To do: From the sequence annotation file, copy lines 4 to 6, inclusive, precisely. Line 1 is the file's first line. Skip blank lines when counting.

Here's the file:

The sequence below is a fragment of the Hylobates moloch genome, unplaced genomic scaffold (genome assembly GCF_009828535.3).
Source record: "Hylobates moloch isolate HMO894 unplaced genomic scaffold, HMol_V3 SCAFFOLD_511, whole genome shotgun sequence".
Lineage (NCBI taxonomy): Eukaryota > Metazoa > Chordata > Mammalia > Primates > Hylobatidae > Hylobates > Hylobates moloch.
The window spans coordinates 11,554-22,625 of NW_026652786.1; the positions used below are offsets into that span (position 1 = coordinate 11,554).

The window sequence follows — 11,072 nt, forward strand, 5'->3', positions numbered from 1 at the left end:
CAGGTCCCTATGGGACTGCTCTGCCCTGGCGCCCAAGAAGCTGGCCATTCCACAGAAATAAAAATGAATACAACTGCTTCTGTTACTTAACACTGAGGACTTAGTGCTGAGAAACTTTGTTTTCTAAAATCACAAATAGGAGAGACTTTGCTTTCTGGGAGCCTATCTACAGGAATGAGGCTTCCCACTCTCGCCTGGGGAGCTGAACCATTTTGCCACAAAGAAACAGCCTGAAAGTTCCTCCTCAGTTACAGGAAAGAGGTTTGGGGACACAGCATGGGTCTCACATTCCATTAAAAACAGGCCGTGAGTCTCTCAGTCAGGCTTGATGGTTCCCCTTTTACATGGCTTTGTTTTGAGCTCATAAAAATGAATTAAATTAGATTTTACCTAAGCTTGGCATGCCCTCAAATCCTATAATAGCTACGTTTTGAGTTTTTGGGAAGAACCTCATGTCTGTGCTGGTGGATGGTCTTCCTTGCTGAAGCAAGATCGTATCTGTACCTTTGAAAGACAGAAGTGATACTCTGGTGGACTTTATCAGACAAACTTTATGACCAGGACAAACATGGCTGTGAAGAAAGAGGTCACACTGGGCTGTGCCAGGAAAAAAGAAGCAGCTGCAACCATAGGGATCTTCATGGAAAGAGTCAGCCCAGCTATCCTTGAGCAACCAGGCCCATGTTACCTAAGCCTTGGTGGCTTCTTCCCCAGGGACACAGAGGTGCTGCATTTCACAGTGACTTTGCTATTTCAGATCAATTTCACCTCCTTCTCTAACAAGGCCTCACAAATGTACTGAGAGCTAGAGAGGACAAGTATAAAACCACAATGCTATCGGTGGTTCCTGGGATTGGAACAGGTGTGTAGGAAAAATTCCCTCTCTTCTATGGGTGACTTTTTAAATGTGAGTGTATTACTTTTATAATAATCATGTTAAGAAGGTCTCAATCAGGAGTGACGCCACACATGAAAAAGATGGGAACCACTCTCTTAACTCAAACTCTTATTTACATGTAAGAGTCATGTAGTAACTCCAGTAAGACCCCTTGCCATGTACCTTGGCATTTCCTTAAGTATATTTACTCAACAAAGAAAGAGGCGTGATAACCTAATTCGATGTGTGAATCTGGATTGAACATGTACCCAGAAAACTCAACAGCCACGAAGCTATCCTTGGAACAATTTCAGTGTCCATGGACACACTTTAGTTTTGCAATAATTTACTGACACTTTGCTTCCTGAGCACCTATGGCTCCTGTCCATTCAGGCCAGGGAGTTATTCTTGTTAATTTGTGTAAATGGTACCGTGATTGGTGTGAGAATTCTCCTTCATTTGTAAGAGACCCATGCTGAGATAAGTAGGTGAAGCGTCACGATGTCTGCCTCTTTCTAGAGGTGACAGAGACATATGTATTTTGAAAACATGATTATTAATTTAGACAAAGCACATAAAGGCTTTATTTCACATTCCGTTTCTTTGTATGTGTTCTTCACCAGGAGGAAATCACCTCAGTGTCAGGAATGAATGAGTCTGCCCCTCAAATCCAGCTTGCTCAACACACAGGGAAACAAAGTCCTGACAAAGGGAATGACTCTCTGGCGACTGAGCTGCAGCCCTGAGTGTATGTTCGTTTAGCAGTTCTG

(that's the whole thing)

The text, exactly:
The window spans coordinates 11,554-22,625 of NW_026652786.1; the positions used below are offsets into that span (position 1 = coordinate 11,554).

The window sequence follows — 11,072 nt, forward strand, 5'->3', positions numbered from 1 at the left end:
CAGGTCCCTATGGGACTGCTCTGCCCTGGCGCCCAAGAAGCTGGCCATTCCACAGAAATAAAAATGAATACAACTGCTTCTGTTACTTAACACTGAGGACTTAGTGCTGAGAAACTTTGTTTTCTAAAATCACAAATAGGAGAGACTTTGCTTTCTGGGAGCCTATCTACAGGAATGAGGCTTCCCACTCTCGCCTGGGGAGCTGAACCATTTTGCCACAAAGAAACAGCCTGAAAGTTCCTCCTCAGTTACAGGAAAGAGGTTTGGGGACACAGCATGGGTCTCACATTCCATTAAAAACAGGCCGTGAGTCTCTCAGTCAGGCTTGATGGTTCCCCTTTTACATGGCTTTGTTTTGAGCTCATAAAAATGAATTAAATTAGATTTTACCTAAGCTTGGCATGCCCTCAAATCCTATAATAGCTACGTTTTGAGTTTTTGGGAAGAACCTCATGTCTGTGCTGGTGGATGGTCTTCCTTGCTGAAGCAAGATCGTATCTGTACCTTTGAAAGACAGAAGTGATACTCTGGTGGACTTTATCAGACAAACTTTATGACCAGGACAAACATGGCTGTGAAGAAAGAGGTCACACTGGGCTGTGCCAGGAAAAAAGAAGCAGCTGCAACCATAGGGATCTTCATGGAAAGAGTCAGCCCAGCTATCCTTGAGCAACCAGGCCCATGTTACCTAAGCCTTGGTGGCTTCTTCCCCAGGGACACAGAGGTGCTGCATTTCACAGTGACTTTGCTATTTCAGATCAATTTCACCTCCTTCTCTAACAAGGCCTCACAAATGTACTGAGAGCTAGAGAGGACAAGTATAAAACCACAATGCTATCGGTGGTTCCTGGGATTGGAACAGGTGTGTAGGAAAAATTCCCTCTCTTCTATGGGTGACTTTTTAAATGTGAGTGTATTACTTTTATAATAATCATGTTAAGAAGGTCTCAATCAGGAGTGACGCCACACATGAAAAAGATGGGAACCACTCTCTTAACTCAAACTCTTATTTACATGTAAGAGTCATGTAGTAACTCCAGTAAGACCCCTTGCCATGTACCTTGGCATTTCCTTAAGTATATTTACTCAACAAAGAAAGAGGCGTGATAACCTAATTCGATGTGTGAATCTGGATTGAACATGTACCCAGAAAACTCAACAGCCACGAAGCTATCCTTGGAACAATTTCAGTGTCCATGGACACACTTTAGTTTTGCAATAATTTACTGACACTTTGCTTCCTGAGCACCTATGGCTCCTGTCCATTCAGGCCAGGGAGTTATTCTTGTTAATTTGTGTAAATGGTACCGTGATTGGTGTGAGAATTCTCCTTCATTTGTAAGAGACCCATGCTGAGATAAGTAGGTGAAGCGTCACGATGTCTGCCTCTTTCTAGAGGTGACAGAGACATATGTATTTTGAAAACATGATTATTAATTTAGACAAAGCACATAAAGGCTTTATTTCACATTCCGTTTCTTTGTATGTGTTCTTCACCAGGAGGAAATCACCTCAGTGTCAGGAATGAATGAGTCTGCCCCTCAAATCCAGCTTGCTCAACACACAGGGAAACAAAGTCCTGACAAAGGGAATGACTCTCTGGCGACTGAGCTGCAGCCCTGAGTGTATGTTCGTTTAGCAGTTCTG